Month: July 2019

24 Jul -

Dead orca with signs of blunt-force trauma found near Sechelt

Marine researchers are trying determine what caused the death of a male killer whale found near Sechelt on the Sunshine Coast on Wednesday.

Paul Cottrell, the Marine Mammals Coordinator for Fisheries and Oceans Canada (DFO), says they received a report of a dead whale on Dec. 20 when local residents called their 24-hour hotline.

The next morning, a team of researchers from DFO and the Vancouver Aquarium was dispatched to look for the whale.

After an extensive search in choppy waters, the team finally tracked the carcass down.

The dead whale has been identified as 18-year-old southern resident J34, who was well-known to researchers.

PHOTO GALLERY: Courtesy of Fisheries and Oceans Canada. 

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Cottrell says they managed to get the necessary experts together to do a necropsy the same day.

It appears J34 sustained blunt-force trauma to his head and neck. Cottrell says the injuries are recent and could have been a contributing factor in the whale’s death.

The preliminary examination also showed the animal’s general body condition prior to death was good, but the full pathology report will take months to complete.

The southern resident killer whales are a clan of about 80 orcas that live in the waters off southern British Columbia and Washington State.

It’s an endangered population that’s now down to 79 species.

“It is very significant when we get a death in an endangered population,” said Cottrell. “So this necropsy will hopefully provide more information on the cause of death.”

The 22-foot carcass will be re-purposed by the Sechelt First Nation for social and ceremonial purposes.

24 Jul -

New SFU study highlights how transportation costs associated with living in suburbs can add up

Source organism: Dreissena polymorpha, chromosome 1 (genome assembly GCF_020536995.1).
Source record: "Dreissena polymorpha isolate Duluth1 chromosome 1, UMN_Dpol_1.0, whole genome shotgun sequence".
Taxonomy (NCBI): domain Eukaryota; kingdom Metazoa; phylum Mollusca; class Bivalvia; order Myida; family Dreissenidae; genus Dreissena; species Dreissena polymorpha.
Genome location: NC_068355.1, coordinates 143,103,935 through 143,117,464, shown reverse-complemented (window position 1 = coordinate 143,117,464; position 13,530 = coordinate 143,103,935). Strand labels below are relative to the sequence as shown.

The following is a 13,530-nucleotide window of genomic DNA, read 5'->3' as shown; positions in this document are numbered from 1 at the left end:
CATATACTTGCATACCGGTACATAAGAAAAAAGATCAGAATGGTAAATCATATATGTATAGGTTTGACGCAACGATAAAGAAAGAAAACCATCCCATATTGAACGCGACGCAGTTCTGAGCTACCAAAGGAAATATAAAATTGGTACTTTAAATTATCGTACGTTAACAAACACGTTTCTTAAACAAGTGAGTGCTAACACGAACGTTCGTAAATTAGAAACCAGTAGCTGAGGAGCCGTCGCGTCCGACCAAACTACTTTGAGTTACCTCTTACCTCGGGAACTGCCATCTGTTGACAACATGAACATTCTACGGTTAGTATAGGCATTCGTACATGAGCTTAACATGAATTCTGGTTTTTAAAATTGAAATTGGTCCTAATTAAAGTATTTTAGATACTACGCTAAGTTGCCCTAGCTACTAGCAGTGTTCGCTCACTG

Much has been made of housing costs in Metro Vancouver.

But a new study from Andy Yan, the director of the City Program at Simon Fraser University, said the price of the mortgage isn’t the whole story. Transportation costs need to be included in the overall affordability equation.

In that case, living in Langley isn’t quite the bargain many people thought it was.

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“Transportation is like an iceberg. We only see the top 10 per cent, but the bulk of the cost is hidden,” he said.

The data come from Statistics Canada’s 2011 National Household Survey. On average, a city dweller spends $298,459 on transportation over the 25-year life time of a mortgage. Included in that is everything from public transit to gas to bike maintenance. In Langley, that number jumps to $566,755. It is like a second mortgage and Yan says the theory of driving until you can afford a home is flawed. Studies have shown in the 2008 housing crisis in the U.S., the people with the highest transportation costs had the highest default rates.

“The only way to reduce the costs is to improve transit access to the suburbs,” Yan said.

The number everyone talks about is $1 million. Homes that have surpassed that psychological barrier have become the benchmark for what people can afford.

MORE: Here’s what $1-million homes look like in 16 Canadian cities

In Vancouver, 89 per cent of all single-family homes are worth more than $1 million. With transportation costs included the number jumps to 99 per cent.

In Langley, the numbers aren’t all that much different. Fewer than 1 per cent of homes are assessed at more than $1 million, but with transportation costs added the number jumps to more than 70 per cent. It’s an indication of just how much transportation adds to the total cost.